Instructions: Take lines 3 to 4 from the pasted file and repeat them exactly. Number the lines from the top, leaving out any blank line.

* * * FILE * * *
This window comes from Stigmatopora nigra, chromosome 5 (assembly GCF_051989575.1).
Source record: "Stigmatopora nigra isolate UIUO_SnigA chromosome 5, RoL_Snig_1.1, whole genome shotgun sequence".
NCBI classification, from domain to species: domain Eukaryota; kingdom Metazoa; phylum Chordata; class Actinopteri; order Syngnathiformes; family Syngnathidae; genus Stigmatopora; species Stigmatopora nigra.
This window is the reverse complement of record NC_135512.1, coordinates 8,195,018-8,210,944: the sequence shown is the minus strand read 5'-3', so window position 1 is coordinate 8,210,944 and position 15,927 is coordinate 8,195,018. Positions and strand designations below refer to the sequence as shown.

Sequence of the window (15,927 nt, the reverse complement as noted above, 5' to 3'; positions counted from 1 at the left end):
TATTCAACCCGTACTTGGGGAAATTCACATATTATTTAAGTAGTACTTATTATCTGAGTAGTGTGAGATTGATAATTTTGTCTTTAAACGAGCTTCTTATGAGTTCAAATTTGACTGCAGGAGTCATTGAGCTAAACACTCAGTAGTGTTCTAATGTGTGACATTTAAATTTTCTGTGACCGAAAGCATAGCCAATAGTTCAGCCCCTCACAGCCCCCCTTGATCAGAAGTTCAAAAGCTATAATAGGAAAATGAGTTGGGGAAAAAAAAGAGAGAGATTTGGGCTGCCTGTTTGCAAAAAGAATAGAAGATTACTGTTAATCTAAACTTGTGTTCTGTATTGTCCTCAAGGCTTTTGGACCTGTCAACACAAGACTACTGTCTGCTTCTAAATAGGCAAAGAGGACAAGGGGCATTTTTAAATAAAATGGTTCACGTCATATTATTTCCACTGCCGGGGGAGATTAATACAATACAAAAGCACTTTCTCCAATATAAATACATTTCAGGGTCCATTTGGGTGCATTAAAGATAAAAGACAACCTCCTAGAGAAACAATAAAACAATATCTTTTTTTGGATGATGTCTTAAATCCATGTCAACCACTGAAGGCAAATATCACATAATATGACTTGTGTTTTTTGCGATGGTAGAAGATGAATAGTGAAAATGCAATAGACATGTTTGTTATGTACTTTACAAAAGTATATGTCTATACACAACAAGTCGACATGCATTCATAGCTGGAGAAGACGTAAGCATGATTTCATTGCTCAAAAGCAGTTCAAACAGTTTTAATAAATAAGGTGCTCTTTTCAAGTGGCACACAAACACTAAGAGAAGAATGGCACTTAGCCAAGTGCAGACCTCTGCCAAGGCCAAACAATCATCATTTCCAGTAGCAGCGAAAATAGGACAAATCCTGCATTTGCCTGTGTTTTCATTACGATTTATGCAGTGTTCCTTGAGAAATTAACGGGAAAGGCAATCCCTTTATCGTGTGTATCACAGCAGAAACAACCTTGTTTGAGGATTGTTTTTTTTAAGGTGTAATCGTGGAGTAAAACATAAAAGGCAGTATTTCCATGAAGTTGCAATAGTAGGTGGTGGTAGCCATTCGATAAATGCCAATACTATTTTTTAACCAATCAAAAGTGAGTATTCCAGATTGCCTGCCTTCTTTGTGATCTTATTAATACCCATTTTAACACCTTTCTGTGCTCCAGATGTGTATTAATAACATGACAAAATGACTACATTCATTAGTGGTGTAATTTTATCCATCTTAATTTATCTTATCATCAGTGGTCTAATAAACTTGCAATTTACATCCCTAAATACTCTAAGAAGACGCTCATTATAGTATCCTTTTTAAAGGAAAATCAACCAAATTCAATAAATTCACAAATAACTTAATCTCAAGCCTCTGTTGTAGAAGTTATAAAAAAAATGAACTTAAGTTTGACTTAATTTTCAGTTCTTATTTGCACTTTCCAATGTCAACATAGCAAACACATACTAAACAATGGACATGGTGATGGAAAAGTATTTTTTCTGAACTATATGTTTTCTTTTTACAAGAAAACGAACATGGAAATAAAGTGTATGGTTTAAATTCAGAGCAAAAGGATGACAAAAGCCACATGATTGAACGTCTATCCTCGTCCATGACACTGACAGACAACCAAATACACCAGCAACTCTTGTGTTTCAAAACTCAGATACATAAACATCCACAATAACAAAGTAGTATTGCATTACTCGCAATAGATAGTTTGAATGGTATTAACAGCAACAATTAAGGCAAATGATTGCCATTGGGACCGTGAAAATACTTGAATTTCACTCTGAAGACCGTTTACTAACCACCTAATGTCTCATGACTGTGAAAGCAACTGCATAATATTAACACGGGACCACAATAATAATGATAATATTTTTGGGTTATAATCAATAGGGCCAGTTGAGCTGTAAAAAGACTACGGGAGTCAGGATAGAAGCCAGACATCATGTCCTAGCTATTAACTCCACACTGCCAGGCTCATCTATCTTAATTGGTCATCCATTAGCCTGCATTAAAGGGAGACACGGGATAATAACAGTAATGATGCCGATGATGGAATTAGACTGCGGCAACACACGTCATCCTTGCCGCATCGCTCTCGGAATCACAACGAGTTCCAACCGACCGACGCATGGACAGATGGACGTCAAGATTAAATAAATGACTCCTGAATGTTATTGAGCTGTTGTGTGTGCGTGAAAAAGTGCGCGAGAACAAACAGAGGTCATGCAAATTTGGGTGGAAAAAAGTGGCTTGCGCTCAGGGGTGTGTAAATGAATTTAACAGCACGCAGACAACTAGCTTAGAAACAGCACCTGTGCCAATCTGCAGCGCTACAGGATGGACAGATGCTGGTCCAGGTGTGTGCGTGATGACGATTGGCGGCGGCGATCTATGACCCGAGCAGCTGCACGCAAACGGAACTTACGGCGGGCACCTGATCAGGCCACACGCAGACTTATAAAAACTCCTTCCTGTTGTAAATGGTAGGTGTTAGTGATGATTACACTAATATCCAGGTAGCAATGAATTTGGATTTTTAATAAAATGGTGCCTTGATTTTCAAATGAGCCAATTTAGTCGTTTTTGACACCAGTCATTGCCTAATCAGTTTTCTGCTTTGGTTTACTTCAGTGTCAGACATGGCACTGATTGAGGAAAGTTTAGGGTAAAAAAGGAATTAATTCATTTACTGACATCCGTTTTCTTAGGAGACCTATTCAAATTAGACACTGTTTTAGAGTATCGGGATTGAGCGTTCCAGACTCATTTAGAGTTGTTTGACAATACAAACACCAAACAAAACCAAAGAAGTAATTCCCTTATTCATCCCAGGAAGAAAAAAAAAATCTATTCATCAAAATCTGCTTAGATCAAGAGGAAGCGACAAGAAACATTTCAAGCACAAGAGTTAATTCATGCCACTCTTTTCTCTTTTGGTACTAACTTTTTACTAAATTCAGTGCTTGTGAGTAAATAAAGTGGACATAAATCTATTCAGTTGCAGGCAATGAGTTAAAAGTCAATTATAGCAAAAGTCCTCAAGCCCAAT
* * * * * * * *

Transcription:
NCBI classification, from domain to species: domain Eukaryota; kingdom Metazoa; phylum Chordata; class Actinopteri; order Syngnathiformes; family Syngnathidae; genus Stigmatopora; species Stigmatopora nigra.
This window is the reverse complement of record NC_135512.1, coordinates 8,195,018-8,210,944: the sequence shown is the minus strand read 5'-3', so window position 1 is coordinate 8,210,944 and position 15,927 is coordinate 8,195,018. Positions and strand designations below refer to the sequence as shown.